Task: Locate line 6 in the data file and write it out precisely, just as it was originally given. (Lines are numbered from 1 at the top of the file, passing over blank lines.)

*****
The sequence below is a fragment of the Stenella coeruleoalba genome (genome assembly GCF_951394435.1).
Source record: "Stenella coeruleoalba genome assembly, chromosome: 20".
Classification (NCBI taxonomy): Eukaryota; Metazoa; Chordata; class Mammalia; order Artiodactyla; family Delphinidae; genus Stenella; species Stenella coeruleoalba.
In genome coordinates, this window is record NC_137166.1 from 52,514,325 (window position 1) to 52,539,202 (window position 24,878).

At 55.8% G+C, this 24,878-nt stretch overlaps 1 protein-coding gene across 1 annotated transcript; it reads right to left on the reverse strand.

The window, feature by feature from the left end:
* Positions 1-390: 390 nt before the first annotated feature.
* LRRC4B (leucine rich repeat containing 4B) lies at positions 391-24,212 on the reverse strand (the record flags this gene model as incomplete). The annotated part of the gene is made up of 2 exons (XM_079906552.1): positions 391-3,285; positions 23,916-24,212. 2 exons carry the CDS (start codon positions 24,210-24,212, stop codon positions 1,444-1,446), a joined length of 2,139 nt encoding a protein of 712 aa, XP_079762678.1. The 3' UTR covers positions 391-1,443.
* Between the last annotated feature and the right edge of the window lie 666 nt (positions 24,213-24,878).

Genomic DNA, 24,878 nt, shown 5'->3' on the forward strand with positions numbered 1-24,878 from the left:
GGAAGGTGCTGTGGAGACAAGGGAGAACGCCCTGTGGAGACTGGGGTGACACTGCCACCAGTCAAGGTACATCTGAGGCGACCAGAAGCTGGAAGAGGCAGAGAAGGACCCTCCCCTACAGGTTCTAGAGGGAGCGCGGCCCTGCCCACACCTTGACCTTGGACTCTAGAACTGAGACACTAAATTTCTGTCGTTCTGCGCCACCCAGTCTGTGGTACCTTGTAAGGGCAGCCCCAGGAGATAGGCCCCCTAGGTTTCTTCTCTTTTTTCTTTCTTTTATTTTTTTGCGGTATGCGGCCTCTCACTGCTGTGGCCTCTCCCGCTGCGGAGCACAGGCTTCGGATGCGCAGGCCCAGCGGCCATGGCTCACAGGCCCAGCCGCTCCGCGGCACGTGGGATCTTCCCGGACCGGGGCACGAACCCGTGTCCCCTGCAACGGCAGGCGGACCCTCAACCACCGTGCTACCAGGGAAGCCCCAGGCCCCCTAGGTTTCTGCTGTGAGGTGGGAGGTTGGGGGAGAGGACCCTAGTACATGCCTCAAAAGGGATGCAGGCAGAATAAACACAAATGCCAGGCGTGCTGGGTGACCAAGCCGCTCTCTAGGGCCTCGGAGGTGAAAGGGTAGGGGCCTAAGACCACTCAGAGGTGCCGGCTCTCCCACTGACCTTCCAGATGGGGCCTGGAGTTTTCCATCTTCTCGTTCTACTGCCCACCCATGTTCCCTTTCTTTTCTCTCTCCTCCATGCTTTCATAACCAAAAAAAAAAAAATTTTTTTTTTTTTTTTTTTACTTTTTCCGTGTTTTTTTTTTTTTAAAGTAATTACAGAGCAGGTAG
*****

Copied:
The window, feature by feature from the left end: